2. Comparison. “I’ve just been to…”
Some church or staff members have just been to *insert conference or church name here* and now want me to act like *insert worship leader here*. But how does a gathering of 200 children having a praise party translate into my local church, where sometimes only 5 turn up? Of course, there is the painful suggestion that, just maybe, I could make some improvements in the way I lead worship (surely not!). But equally, I wouldn’t try and perfectly imitate Matt Redman so shouldn’t my church’s all-age worship be original too?
3. Responsibility. Too many cooks…
All-age worship is often caught between departments: different staff members (children’s worker, head of pastoral ministries, vicar, and I) might have different ideas and experiences about what could work. Who decides what we will do week to week, and how do we tie all these preferences together as a team?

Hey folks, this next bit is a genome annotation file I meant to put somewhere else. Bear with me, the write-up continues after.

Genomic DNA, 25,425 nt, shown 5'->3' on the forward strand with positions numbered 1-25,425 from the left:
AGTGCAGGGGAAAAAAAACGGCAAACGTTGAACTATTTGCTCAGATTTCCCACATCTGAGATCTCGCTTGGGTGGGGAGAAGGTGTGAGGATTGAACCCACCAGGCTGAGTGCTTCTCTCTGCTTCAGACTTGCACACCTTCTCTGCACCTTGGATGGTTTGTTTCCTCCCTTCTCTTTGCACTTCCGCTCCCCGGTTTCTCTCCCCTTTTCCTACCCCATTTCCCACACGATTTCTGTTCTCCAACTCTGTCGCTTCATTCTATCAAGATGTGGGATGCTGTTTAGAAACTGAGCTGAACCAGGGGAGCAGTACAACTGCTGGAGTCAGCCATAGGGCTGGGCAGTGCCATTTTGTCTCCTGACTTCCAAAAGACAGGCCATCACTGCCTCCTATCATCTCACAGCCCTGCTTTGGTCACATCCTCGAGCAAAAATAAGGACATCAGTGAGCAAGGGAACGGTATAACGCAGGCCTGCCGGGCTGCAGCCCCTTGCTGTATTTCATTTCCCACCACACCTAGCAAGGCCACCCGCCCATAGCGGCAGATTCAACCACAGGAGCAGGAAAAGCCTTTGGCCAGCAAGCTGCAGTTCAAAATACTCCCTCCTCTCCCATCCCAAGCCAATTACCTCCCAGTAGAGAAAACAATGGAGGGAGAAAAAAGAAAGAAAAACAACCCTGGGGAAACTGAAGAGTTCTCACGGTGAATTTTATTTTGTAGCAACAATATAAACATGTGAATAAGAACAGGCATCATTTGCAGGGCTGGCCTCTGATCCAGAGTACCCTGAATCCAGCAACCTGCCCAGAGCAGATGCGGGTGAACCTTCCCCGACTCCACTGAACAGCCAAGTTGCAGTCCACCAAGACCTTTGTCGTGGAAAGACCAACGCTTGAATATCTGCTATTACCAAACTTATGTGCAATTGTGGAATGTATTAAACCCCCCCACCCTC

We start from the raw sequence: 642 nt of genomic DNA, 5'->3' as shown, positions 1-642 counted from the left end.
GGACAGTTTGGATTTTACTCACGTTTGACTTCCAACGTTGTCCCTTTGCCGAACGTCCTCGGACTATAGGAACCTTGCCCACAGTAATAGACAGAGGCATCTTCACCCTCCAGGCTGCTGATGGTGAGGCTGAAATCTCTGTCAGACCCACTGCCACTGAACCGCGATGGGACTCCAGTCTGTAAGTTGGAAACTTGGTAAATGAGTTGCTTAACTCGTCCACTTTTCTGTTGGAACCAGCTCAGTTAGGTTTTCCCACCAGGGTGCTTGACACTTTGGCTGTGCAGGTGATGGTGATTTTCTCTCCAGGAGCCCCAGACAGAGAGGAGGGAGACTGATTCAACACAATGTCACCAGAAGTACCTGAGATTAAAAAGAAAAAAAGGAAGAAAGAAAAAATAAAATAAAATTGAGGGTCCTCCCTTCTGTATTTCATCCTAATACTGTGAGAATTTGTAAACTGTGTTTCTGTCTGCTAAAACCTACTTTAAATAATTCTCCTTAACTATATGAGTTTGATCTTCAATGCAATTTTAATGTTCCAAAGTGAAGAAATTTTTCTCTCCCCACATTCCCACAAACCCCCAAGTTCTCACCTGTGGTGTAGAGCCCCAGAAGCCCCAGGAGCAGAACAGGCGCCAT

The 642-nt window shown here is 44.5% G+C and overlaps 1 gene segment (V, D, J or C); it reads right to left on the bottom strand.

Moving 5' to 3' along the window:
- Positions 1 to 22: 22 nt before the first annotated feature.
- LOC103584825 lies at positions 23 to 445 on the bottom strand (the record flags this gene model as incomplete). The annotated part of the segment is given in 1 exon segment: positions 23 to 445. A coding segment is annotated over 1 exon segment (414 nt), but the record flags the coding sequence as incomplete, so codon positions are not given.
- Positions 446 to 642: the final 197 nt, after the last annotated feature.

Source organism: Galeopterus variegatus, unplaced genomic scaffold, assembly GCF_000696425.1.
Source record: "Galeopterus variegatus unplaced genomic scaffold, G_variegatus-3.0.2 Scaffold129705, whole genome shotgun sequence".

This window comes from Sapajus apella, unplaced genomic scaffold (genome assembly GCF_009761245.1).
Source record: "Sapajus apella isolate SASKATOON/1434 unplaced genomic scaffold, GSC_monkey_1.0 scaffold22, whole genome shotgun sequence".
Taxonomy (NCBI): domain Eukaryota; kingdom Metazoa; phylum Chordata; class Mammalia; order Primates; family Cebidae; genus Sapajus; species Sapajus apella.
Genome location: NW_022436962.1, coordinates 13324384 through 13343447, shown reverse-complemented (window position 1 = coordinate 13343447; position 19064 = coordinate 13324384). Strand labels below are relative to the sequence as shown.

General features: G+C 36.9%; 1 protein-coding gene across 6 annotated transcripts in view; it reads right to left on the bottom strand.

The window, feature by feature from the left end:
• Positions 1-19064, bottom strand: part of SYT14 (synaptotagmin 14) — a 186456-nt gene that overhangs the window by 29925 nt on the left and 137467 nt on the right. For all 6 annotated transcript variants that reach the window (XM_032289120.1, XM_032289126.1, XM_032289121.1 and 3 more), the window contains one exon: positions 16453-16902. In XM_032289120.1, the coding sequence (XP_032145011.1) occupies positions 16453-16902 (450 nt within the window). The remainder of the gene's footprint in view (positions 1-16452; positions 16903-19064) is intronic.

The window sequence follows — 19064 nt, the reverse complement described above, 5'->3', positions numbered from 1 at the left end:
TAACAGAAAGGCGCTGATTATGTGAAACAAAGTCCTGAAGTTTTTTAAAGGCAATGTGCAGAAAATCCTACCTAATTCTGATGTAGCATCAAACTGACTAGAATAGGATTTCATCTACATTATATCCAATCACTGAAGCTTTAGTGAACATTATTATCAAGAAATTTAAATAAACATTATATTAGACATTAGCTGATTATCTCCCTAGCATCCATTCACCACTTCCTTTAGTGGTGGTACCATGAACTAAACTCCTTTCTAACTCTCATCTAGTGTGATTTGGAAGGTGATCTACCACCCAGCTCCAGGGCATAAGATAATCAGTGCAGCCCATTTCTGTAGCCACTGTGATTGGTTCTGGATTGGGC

4. Coordinating all the factors together.
There are many practical and spiritual ingredients to get right for the perfect all-age worship cocktail. For example: imagine if you finally ditch your pride and write an all-age song. You pray, fire up the team for the vision, look a bit stupid, actually somewhat enjoy yourself, but people aren’t engaging because the actions you designed (in a moment of madness) are ludicrously overcomplicated/gymnastic actions (in a church full of pews). There’s nothing more frustrating than seeing your vision scuppered by the one factor you forgot about. As well as actions this could be lack of kids due to school holidays, unengaged band, the wrong choice of song.